Christine Dyan Thomson (00:30:41): But the inner knowing also knew that I needed to do this because it literally feels like my soul's work. It feels like my legacy work. It feels like the legacy that I want to leave behind for the profession. Like when they hear my name, they'll be like, she's the one that really helped us start to believe in ourselves and make more money and be the true nutrition experts. Like, we can tout about nutrition experts and all the things that we've had to do in order to become a dietitian, but I don't think that's what people really care about. I think what they care about the most is what you can do for them, how you can help them change and become a better version of themselves in their health and their overall wellbeing. That is the expert to me. That's my definition of expert because look, anybody can do that. Right? Like we've seen other people who aren't dietitians do that. And then they're viewed as all of the things.
Erica Julson (00:31:45): Yeah. Can we talk about that a little bit? Because I feel very passionate about this too. I hate the bashing of non RDs. I hate it so much.
Christine Dyan Thomson (00:31:54): I do too. You're my people, you're my people.
Erica Julson (00:31:58): Yeah, I strongly disagree that any sort of formal certification really in anything means that you're better than someone else or like the ultimate authority and everyone else knows nothing. And maybe it's cause... In my Facebook group, someone did a post about the Enneagram and I'm a really strong three and a five. So I'm an achiever and (I don't remember what the five is) but it's something about being really into knowledge and learning. So maybe it's because I'm such a self learner that I'm like, no, you can learn and have value outside of a formal credential. Like a thousand percent.
Christine Dyan Thomson (00:32:46): Yeah. And we have all probably heard stories about people who have no even high school education and have gone on and do great things. Right. And I'm like 1000% in agreement with you. I share this part of my story on another podcast and I'll share it here as well, where there was a part of my career journey where I did not even identify as a dietitian because I was ashamed. I did not even want to be a part of the dietitian community because there was so much negativity that surrounded that credential and that designation that I didn't want to be a part of that because I knew that I operated more holistically and it wasn't "evidence-based" and all these things, you know, what we believe "evidence-based" should be. And, so I just totally detached myself from the dietitian community.
Christine Dyan Thomson (00:33:40): I became a health coach. I'm certified and trained and all those things, even though after I finished that training, I was like, the people are coming out of here thinking that they can really teach nutrition and O M G like I was thinking to myself, if I wasn't a dietitian, I still wouldn't know what the heck I was doing, but that's a different story. I think that some health coaches have gone on and done tremendous things. And they are just go getters and just amazing. And I have met so many friends through my health coach journey. So I'm 1000% with you that you, you can do great work. And I believe it doesn't have to take a formal education. It takes other things like integrity, honesty, building self-trust and trust with others. Like those really more deeper characteristics of the human, of the person, is what creates success. Then the actual formal education. And that is another reason. And y'all going to be mad at me when I say this, but this is another reason why we are almost at the bottom as the nutrition professionals, because we are not focusing on the right things. Just not focusing on the right things.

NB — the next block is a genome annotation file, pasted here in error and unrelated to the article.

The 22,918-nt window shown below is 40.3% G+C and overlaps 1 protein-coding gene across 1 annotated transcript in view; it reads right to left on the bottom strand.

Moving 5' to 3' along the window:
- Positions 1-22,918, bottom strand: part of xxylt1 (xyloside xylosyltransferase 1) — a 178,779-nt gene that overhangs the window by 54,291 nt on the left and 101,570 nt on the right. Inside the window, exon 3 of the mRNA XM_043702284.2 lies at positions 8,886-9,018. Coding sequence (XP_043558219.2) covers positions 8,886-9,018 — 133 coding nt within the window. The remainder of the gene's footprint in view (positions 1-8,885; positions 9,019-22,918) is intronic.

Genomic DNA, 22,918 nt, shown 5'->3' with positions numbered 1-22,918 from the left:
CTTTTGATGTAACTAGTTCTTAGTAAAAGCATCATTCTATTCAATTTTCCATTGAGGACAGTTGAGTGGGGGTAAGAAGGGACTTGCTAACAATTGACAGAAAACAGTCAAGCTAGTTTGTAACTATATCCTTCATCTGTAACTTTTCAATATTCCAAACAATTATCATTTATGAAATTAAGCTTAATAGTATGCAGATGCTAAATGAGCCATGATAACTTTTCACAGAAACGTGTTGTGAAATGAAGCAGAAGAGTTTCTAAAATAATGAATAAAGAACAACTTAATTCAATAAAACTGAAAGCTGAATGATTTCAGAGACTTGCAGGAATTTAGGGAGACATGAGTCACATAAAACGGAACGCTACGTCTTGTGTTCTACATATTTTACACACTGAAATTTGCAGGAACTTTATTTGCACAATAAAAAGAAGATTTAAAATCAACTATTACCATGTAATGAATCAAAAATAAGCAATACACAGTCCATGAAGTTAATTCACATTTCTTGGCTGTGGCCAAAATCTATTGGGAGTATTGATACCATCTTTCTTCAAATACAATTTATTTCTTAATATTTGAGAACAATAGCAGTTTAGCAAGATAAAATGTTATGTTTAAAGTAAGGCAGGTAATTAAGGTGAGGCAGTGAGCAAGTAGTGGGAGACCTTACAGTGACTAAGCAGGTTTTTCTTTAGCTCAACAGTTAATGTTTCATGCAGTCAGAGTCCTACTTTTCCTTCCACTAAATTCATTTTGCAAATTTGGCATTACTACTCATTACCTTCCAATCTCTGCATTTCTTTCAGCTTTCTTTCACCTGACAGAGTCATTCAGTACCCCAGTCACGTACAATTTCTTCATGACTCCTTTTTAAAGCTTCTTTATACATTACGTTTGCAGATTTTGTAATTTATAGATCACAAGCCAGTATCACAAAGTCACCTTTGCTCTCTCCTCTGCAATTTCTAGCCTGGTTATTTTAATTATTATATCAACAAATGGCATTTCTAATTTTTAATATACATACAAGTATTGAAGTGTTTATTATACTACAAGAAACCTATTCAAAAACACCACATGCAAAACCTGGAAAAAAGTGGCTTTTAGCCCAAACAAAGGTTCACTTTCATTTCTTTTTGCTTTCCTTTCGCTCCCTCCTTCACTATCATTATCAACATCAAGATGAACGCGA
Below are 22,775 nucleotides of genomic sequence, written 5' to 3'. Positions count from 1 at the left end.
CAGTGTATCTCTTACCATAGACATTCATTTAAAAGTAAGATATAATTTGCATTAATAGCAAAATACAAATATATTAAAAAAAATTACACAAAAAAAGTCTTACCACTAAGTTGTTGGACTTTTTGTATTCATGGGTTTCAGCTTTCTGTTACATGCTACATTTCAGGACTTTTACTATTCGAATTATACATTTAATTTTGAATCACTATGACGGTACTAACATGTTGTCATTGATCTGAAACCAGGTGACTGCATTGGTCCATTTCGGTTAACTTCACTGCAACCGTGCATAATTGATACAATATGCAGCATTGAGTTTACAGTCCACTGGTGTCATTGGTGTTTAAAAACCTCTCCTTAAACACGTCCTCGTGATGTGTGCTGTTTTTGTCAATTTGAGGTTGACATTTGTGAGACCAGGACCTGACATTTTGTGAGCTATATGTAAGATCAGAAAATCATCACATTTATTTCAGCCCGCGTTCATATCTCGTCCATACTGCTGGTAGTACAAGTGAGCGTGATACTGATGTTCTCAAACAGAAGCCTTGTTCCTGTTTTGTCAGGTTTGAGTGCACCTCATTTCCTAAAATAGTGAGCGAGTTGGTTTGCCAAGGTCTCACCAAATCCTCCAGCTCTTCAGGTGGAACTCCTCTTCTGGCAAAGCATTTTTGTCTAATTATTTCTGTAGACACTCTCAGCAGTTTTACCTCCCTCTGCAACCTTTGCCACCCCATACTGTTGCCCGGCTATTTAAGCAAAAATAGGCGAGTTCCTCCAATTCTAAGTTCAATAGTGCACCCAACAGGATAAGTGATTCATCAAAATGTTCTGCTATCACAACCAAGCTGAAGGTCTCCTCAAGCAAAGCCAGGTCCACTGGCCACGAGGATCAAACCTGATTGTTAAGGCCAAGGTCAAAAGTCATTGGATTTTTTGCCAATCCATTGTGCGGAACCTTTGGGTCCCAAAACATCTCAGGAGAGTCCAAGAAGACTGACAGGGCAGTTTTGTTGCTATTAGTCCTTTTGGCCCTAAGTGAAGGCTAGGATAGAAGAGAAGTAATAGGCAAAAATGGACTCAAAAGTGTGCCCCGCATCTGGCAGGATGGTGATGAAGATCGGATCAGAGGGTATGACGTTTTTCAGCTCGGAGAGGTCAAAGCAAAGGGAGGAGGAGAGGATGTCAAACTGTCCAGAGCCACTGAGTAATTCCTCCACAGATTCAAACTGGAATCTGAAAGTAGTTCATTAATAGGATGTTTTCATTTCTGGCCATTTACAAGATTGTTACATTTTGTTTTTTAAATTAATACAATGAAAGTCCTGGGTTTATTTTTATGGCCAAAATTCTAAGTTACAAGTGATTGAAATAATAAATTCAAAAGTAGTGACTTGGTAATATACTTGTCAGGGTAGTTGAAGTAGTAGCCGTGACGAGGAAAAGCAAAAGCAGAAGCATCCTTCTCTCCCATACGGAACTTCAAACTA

Erica Julson (00:35:17): I'd love to hear your thoughts on this. Maybe more people who go into health coaching or that type of credential, they're more focused right out of the gate on working with people one-on-one in possibly a private practice setting. So they get more of the marketing training versus a formal RD degree and credential it's more focused on working a job of various types. And so we really lack in that training. We're behind when we come out.
Christine Dyan Thomson (00:35:54): That wasn't our fault because, Erica, in our training, the focus for dietetics is to really train you to become a nutrition professional. And it's really based in clinical. Like, you know that our clinical rotation was like the biggest part of the internship. And, so I do believe that as I said before, the curriculum really needs to be updated for the new time that we live in. And that's not just the internships. It is the actual dietetics curriculum needs, in my opinion, needs to include some of the more innovative aspects of nutrition, the things that are up and coming like the integrative and functional nutrition and intuitive eating and all of these things that we weren't trained in either. That's the interesting part. So I hear a lot of dietitians talk about how they weren't trained in business, but we weren't trained in intuitive eating or integrative nutrition or anything like that. We weren't really trained in those areas either, but we are really happy, more than happy to go out and get certified in those things and get ourselves educated in those things. But then we are disgruntled about the business part and I really don't get that part. That's what I don't understand.
Erica Julson (00:37:24): Yeah. Maybe it's foreign. Maybe it's scary.